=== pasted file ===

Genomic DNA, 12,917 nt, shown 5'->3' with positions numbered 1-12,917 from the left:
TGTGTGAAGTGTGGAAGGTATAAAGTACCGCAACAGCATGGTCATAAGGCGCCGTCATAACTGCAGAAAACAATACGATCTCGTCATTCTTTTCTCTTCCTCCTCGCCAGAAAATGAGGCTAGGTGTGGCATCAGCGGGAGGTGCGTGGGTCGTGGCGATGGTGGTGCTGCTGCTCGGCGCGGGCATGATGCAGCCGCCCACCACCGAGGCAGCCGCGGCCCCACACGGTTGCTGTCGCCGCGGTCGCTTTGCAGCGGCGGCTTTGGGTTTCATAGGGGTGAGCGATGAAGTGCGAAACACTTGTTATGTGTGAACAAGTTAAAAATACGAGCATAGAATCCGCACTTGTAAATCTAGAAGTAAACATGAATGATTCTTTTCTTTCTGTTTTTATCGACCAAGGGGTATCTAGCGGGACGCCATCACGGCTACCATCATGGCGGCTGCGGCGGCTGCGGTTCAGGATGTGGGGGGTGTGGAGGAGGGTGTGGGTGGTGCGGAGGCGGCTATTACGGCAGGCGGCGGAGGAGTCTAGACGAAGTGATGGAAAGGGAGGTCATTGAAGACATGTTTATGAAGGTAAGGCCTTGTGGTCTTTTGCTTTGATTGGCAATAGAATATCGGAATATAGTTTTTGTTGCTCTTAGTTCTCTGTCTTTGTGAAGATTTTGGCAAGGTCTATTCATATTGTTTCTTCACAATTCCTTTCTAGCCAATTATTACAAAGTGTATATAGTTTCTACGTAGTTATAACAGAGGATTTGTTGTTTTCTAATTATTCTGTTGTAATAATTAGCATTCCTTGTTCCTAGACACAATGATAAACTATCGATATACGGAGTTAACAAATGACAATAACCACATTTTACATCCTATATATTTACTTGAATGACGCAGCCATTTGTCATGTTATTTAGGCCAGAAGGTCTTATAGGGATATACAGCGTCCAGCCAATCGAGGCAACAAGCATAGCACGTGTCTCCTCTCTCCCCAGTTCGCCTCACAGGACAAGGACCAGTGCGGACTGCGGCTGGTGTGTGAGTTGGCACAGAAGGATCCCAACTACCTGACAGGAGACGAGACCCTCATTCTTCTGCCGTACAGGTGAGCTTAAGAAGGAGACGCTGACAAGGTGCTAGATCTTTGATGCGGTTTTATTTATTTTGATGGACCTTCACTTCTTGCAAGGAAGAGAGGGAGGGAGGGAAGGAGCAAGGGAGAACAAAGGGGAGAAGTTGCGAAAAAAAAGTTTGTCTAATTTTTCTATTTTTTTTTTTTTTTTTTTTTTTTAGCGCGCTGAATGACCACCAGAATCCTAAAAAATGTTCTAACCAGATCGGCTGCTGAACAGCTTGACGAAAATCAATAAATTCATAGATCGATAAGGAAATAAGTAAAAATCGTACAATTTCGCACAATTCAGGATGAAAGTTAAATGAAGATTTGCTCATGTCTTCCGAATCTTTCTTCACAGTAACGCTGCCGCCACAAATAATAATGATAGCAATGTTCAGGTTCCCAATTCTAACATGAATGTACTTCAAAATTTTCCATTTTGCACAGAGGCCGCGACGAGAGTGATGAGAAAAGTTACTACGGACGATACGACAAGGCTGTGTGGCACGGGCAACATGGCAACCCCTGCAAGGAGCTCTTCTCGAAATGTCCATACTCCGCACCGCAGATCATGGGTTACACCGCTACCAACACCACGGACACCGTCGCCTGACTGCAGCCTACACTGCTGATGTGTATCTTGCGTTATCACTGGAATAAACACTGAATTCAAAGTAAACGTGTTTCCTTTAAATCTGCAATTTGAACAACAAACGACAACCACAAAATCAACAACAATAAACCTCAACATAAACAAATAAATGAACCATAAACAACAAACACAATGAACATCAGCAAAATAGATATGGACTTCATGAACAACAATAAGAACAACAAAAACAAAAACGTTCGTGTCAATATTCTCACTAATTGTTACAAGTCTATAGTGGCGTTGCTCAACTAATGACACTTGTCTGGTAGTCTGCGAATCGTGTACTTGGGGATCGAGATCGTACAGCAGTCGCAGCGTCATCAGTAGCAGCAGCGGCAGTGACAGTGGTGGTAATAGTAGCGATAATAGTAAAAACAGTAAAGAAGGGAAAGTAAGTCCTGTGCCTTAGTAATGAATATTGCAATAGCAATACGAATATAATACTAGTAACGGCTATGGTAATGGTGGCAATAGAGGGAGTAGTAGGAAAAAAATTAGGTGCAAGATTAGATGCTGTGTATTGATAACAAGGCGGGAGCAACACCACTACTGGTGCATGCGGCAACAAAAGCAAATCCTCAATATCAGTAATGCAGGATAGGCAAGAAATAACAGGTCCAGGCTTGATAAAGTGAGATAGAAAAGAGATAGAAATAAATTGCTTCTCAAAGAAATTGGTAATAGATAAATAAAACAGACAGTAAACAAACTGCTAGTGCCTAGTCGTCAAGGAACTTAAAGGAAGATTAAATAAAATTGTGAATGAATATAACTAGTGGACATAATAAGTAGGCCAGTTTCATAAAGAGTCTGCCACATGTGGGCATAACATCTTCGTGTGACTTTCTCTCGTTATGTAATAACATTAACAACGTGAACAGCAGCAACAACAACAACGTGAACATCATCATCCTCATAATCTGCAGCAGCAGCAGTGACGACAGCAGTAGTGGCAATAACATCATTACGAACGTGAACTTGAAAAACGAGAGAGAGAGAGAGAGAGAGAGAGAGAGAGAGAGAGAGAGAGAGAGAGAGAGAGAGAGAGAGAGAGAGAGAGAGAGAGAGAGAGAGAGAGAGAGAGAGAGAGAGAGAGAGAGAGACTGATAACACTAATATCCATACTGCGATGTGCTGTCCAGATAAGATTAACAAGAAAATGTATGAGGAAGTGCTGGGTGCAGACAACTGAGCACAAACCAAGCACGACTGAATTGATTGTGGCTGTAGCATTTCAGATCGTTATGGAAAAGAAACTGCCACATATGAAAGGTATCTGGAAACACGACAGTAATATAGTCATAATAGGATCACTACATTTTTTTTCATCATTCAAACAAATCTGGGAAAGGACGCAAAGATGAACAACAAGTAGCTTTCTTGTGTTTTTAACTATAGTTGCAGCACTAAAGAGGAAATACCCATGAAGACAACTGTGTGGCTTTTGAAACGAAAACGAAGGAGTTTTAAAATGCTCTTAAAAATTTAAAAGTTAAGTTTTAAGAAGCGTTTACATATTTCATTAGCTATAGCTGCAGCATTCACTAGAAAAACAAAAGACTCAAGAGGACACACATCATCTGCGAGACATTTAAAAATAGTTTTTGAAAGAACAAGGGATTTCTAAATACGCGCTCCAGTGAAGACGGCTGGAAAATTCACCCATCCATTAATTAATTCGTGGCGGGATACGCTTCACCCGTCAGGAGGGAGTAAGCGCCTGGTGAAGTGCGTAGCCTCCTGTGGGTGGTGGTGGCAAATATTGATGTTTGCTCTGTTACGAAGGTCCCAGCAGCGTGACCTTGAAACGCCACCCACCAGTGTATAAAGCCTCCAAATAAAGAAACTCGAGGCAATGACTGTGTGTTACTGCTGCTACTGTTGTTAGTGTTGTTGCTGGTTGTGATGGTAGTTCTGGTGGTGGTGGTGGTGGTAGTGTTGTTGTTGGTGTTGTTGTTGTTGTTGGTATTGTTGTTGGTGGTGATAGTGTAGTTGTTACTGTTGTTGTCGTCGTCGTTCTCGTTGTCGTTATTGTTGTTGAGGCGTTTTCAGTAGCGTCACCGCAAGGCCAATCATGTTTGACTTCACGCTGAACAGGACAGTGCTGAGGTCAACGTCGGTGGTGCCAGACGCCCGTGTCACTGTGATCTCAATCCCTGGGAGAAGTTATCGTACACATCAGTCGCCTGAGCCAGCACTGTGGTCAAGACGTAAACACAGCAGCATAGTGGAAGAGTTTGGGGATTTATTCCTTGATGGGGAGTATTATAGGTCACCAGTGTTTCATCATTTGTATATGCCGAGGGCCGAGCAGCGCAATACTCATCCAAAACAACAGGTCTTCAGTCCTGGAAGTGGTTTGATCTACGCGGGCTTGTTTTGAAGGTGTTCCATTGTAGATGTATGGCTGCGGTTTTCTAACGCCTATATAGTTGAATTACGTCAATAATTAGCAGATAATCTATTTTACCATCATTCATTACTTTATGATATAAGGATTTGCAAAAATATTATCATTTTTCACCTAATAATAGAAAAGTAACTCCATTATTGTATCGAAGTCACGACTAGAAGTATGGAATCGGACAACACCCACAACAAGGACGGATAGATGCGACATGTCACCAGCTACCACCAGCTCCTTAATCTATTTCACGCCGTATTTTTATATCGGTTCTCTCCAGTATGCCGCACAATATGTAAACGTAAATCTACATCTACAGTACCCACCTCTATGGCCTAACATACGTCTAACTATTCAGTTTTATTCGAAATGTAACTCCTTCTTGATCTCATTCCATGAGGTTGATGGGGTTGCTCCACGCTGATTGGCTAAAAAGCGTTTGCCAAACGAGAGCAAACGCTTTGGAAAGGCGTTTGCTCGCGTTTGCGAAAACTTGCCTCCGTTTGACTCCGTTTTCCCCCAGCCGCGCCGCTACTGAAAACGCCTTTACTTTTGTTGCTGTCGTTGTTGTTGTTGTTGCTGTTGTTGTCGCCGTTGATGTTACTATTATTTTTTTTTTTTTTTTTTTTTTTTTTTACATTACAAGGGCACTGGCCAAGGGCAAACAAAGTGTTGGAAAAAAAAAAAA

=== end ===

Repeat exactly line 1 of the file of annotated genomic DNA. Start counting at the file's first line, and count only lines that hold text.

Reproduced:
Genomic DNA, 12,917 nt, shown 5'->3' with positions numbered 1-12,917 from the left: